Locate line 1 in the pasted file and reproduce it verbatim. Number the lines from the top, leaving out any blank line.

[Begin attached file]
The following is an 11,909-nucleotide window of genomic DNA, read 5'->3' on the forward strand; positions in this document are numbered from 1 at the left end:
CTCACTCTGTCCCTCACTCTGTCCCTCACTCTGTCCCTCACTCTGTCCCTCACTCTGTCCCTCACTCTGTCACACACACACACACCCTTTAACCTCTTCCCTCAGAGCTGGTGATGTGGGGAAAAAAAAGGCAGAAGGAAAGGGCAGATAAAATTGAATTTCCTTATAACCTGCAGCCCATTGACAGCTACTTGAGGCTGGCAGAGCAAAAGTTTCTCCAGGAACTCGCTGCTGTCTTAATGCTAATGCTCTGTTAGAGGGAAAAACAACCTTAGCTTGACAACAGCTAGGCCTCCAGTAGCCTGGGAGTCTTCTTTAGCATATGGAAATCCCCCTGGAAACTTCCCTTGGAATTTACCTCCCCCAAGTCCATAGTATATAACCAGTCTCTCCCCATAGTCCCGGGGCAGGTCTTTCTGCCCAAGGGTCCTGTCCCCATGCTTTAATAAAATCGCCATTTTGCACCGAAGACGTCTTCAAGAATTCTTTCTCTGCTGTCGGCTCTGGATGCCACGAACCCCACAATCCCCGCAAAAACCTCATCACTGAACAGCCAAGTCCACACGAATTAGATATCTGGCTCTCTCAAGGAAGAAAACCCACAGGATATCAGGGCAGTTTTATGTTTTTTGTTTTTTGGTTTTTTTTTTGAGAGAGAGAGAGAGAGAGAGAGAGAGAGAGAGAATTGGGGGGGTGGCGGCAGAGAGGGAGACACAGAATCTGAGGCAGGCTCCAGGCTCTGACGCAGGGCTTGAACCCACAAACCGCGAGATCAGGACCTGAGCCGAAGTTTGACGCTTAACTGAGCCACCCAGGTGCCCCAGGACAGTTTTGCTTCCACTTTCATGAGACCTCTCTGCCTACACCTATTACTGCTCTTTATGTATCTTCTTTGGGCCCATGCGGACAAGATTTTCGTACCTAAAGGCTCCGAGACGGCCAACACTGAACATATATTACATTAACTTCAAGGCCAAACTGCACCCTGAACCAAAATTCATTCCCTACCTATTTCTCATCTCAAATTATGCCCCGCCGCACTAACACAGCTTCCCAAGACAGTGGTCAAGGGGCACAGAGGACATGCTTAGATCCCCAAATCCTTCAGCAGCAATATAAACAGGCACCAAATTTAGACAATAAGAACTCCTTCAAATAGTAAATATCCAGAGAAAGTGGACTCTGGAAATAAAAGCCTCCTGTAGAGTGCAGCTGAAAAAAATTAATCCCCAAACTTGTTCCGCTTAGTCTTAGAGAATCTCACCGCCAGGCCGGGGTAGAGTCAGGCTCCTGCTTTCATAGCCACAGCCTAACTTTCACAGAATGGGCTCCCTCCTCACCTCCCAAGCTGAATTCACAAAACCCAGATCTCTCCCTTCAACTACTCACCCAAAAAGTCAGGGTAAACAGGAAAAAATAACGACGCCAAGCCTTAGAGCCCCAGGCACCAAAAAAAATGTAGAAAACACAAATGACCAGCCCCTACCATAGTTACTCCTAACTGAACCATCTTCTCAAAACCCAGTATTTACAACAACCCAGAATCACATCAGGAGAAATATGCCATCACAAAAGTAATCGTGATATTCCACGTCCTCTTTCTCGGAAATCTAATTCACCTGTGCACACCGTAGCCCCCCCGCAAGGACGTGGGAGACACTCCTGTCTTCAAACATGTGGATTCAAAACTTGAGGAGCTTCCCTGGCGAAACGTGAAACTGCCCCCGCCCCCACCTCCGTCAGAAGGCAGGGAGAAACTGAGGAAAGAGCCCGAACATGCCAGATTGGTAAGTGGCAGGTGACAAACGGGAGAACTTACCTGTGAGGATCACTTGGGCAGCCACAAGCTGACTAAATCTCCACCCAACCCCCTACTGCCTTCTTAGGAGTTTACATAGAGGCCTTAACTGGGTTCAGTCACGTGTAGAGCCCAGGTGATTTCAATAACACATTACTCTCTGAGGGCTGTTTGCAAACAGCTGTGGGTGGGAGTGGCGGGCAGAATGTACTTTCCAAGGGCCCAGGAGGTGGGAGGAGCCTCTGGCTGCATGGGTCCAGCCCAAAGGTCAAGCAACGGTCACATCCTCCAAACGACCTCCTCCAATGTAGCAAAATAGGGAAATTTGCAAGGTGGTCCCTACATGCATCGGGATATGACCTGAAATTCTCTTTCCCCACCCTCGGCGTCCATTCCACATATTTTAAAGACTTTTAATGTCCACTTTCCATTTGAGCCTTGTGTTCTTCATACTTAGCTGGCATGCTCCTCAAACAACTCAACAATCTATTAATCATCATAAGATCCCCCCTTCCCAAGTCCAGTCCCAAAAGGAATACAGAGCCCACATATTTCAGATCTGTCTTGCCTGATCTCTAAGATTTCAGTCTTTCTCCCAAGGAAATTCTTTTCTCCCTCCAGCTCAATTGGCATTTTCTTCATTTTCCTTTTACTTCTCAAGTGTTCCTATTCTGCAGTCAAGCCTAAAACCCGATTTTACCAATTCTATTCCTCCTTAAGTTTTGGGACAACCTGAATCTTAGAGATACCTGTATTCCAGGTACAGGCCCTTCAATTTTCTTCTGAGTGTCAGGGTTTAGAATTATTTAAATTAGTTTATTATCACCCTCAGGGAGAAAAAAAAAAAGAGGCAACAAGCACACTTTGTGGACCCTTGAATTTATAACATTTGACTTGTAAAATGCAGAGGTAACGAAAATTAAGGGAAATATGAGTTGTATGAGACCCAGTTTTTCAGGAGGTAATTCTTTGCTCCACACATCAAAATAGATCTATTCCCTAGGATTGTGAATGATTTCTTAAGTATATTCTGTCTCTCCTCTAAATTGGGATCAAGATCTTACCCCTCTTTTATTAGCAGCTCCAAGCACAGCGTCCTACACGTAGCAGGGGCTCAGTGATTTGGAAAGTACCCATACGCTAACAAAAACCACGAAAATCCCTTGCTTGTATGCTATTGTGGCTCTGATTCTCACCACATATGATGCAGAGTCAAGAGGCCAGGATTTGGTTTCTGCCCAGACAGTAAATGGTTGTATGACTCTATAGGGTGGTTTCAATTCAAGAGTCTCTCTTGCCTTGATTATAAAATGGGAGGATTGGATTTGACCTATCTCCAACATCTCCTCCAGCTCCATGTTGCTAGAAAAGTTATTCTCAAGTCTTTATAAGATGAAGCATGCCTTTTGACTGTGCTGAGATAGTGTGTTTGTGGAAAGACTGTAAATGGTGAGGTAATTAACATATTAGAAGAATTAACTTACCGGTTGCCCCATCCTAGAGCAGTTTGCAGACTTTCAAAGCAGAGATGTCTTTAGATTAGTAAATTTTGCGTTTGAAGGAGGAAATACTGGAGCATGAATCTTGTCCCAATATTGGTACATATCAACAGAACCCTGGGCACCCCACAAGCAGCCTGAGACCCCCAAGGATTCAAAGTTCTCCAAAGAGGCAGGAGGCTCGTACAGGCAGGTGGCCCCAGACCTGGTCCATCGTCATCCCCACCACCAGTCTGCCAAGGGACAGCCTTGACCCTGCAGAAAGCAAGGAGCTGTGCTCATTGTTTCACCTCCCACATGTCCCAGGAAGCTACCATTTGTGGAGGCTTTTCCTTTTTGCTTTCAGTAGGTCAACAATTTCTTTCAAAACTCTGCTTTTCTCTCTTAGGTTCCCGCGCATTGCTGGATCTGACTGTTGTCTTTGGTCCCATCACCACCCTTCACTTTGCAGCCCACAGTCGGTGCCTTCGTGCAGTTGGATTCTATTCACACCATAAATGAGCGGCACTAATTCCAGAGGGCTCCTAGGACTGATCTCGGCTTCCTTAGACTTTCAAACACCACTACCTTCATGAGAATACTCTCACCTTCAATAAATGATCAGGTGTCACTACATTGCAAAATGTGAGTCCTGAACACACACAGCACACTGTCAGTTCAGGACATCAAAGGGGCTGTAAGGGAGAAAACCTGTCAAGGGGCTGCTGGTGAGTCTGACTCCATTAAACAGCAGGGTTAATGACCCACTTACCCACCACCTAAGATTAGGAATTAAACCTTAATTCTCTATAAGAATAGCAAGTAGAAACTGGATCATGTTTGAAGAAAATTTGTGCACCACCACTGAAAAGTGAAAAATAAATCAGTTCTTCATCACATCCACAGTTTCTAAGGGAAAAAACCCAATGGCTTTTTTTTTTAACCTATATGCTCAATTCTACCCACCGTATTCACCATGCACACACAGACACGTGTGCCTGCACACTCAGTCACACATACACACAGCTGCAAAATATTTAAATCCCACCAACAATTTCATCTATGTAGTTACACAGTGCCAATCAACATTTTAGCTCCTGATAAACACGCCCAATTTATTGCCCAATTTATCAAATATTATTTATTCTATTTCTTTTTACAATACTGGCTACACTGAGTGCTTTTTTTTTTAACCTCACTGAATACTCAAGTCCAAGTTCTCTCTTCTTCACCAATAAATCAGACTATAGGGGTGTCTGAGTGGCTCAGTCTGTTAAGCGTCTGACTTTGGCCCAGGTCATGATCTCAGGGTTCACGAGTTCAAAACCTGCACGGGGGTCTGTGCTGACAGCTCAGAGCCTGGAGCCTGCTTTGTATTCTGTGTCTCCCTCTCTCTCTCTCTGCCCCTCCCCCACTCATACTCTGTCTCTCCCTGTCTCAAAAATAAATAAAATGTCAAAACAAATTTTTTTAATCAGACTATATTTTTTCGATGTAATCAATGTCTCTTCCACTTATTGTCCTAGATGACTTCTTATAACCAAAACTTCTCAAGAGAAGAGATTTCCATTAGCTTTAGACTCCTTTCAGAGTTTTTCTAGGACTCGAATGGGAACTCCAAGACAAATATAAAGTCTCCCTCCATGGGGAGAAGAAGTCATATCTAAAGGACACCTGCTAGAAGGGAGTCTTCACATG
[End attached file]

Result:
The following is an 11,909-nucleotide window of genomic DNA, read 5'->3' on the forward strand; positions in this document are numbered from 1 at the left end: